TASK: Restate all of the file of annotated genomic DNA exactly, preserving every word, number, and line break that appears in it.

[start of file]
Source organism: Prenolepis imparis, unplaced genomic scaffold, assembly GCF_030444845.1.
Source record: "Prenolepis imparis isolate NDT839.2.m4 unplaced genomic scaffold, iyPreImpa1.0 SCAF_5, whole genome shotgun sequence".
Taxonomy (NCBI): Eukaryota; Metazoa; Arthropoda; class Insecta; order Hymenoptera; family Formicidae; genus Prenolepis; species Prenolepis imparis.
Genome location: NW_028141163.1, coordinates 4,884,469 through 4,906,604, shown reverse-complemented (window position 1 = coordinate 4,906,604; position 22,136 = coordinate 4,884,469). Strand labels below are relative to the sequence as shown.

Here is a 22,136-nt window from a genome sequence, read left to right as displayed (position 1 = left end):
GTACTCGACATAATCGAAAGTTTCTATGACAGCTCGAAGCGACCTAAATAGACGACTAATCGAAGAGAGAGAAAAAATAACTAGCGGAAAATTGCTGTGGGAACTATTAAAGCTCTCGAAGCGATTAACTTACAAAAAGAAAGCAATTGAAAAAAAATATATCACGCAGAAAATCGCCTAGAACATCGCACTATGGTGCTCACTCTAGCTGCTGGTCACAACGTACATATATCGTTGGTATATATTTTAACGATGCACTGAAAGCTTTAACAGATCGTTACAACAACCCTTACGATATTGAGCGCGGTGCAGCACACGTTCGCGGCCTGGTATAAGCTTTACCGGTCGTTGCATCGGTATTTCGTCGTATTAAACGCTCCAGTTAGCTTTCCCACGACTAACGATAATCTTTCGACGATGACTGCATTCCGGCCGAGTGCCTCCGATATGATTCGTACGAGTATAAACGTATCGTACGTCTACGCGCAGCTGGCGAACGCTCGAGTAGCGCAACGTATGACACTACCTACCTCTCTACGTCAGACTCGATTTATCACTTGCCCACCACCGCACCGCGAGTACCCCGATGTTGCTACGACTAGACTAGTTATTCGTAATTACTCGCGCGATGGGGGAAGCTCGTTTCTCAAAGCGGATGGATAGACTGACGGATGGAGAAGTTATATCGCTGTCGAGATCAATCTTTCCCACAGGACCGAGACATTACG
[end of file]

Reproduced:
Source organism: Prenolepis imparis, unplaced genomic scaffold, assembly GCF_030444845.1.
Source record: "Prenolepis imparis isolate NDT839.2.m4 unplaced genomic scaffold, iyPreImpa1.0 SCAF_5, whole genome shotgun sequence".
Taxonomy (NCBI): Eukaryota; Metazoa; Arthropoda; class Insecta; order Hymenoptera; family Formicidae; genus Prenolepis; species Prenolepis imparis.
Genome location: NW_028141163.1, coordinates 4,884,469 through 4,906,604, shown reverse-complemented (window position 1 = coordinate 4,906,604; position 22,136 = coordinate 4,884,469). Strand labels below are relative to the sequence as shown.

Here is a 22,136-nt window from a genome sequence, read left to right as displayed (position 1 = left end):
GTACTCGACATAATCGAAAGTTTCTATGACAGCTCGAAGCGACCTAAATAGACGACTAATCGAAGAGAGAGAAAAAATAACTAGCGGAAAATTGCTGTGGGAACTATTAAAGCTCTCGAAGCGATTAACTTACAAAAAGAAAGCAATTGAAAAAAAATATATCACGCAGAAAATCGCCTAGAACATCGCACTATGGTGCTCACTCTAGCTGCTGGTCACAACGTACATATATCGTTGGTATATATTTTAACGATGCACTGAAAGCTTTAACAGATCGTTACAACAACCCTTACGATATTGAGCGCGGTGCAGCACACGTTCGCGGCCTGGTATAAGCTTTACCGGTCGTTGCATCGGTATTTCGTCGTATTAAACGCTCCAGTTAGCTTTCCCACGACTAACGATAATCTTTCGACGATGACTGCATTCCGGCCGAGTGCCTCCGATATGATTCGTACGAGTATAAACGTATCGTACGTCTACGCGCAGCTGGCGAACGCTCGAGTAGCGCAACGTATGACACTACCTACCTCTCTACGTCAGACTCGATTTATCACTTGCCCACCACCGCACCGCGAGTACCCCGATGTTGCTACGACTAGACTAGTTATTCGTAATTACTCGCGCGATGGGGGAAGCTCGTTTCTCAAAGCGGATGGATAGACTGACGGATGGAGAAGTTATATCGCTGTCGAGATCAATCTTTCCCACAGGACCGAGACATTACG